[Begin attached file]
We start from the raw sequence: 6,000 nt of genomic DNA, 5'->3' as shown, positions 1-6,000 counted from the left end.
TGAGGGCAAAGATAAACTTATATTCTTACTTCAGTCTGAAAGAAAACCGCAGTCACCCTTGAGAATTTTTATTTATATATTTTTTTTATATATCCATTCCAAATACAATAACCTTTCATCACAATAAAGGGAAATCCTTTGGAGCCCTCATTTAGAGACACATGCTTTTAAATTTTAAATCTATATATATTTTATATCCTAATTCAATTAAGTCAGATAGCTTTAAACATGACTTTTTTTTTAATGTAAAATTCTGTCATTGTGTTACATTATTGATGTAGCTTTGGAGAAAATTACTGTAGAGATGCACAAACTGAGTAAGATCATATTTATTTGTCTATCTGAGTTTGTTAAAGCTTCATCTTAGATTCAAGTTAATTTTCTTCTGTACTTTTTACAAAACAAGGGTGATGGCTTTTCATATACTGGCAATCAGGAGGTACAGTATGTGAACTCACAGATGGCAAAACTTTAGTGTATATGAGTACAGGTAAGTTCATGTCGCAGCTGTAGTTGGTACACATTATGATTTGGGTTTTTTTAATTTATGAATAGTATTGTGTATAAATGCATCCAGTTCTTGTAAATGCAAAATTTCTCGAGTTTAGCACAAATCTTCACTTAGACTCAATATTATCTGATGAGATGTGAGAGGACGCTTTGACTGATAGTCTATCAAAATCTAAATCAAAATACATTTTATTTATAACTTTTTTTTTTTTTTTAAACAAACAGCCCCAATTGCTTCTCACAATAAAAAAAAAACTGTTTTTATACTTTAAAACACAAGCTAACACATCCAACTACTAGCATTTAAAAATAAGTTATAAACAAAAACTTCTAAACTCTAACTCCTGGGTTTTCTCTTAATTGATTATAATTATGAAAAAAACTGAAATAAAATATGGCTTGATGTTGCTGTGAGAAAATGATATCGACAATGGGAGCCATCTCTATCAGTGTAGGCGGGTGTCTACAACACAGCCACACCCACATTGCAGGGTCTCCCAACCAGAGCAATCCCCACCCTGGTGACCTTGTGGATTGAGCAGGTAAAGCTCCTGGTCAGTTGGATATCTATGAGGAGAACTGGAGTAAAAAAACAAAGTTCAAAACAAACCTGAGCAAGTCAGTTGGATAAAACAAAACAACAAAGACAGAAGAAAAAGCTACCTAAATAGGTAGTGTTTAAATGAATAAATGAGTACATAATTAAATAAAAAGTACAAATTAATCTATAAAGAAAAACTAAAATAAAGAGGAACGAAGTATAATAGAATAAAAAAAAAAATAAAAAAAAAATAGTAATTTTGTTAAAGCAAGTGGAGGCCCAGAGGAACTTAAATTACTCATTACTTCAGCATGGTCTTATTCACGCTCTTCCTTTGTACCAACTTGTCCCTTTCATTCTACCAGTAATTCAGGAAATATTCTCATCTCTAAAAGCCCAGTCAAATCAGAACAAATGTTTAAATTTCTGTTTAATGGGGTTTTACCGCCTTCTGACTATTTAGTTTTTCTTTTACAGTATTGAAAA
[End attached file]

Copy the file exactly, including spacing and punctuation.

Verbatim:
We start from the raw sequence: 6,000 nt of genomic DNA, 5'->3' as shown, positions 1-6,000 counted from the left end.
TGAGGGCAAAGATAAACTTATATTCTTACTTCAGTCTGAAAGAAAACCGCAGTCACCCTTGAGAATTTTTATTTATATATTTTTTTTATATATCCATTCCAAATACAATAACCTTTCATCACAATAAAGGGAAATCCTTTGGAGCCCTCATTTAGAGACACATGCTTTTAAATTTTAAATCTATATATATTTTATATCCTAATTCAATTAAGTCAGATAGCTTTAAACATGACTTTTTTTTTAATGTAAAATTCTGTCATTGTGTTACATTATTGATGTAGCTTTGGAGAAAATTACTGTAGAGATGCACAAACTGAGTAAGATCATATTTATTTGTCTATCTGAGTTTGTTAAAGCTTCATCTTAGATTCAAGTTAATTTTCTTCTGTACTTTTTACAAAACAAGGGTGATGGCTTTTCATATACTGGCAATCAGGAGGTACAGTATGTGAACTCACAGATGGCAAAACTTTAGTGTATATGAGTACAGGTAAGTTCATGTCGCAGCTGTAGTTGGTACACATTATGATTTGGGTTTTTTTAATTTATGAATAGTATTGTGTATAAATGCATCCAGTTCTTGTAAATGCAAAATTTCTCGAGTTTAGCACAAATCTTCACTTAGACTCAATATTATCTGATGAGATGTGAGAGGACGCTTTGACTGATAGTCTATCAAAATCTAAATCAAAATACATTTTATTTATAACTTTTTTTTTTTTTTTAAACAAACAGCCCCAATTGCTTCTCACAATAAAAAAAAAACTGTTTTTATACTTTAAAACACAAGCTAACACATCCAACTACTAGCATTTAAAAATAAGTTATAAACAAAAACTTCTAAACTCTAACTCCTGGGTTTTCTCTTAATTGATTATAATTATGAAAAAAACTGAAATAAAATATGGCTTGATGTTGCTGTGAGAAAATGATATCGACAATGGGAGCCATCTCTATCAGTGTAGGCGGGTGTCTACAACACAGCCACACCCACATTGCAGGGTCTCCCAACCAGAGCAATCCCCACCCTGGTGACCTTGTGGATTGAGCAGGTAAAGCTCCTGGTCAGTTGGATATCTATGAGGAGAACTGGAGTAAAAAAACAAAGTTCAAAACAAACCTGAGCAAGTCAGTTGGATAAAACAAAACAACAAAGACAGAAGAAAAAGCTACCTAAATAGGTAGTGTTTAAATGAATAAATGAGTACATAATTAAATAAAAAGTACAAATTAATCTATAAAGAAAAACTAAAATAAAGAGGAACGAAGTATAATAGAATAAAAAAAAAAATAAAAAAAAAATAGTAATTTTGTTAAAGCAAGTGGAGGCCCAGAGGAACTTAAATTACTCATTACTTCAGCATGGTCTTATTCACGCTCTTCCTTTGTACCAACTTGTCCCTTTCATTCTACCAGTAATTCAGGAAATATTCTCATCTCTAAAAGCCCAGTCAAATCAGAACAAATGTTTAAATTTCTGTTTAATGGGGTTTTACCGCCTTCTGACTATTTAGTTTTTCTTTTACAGTATTGAAAA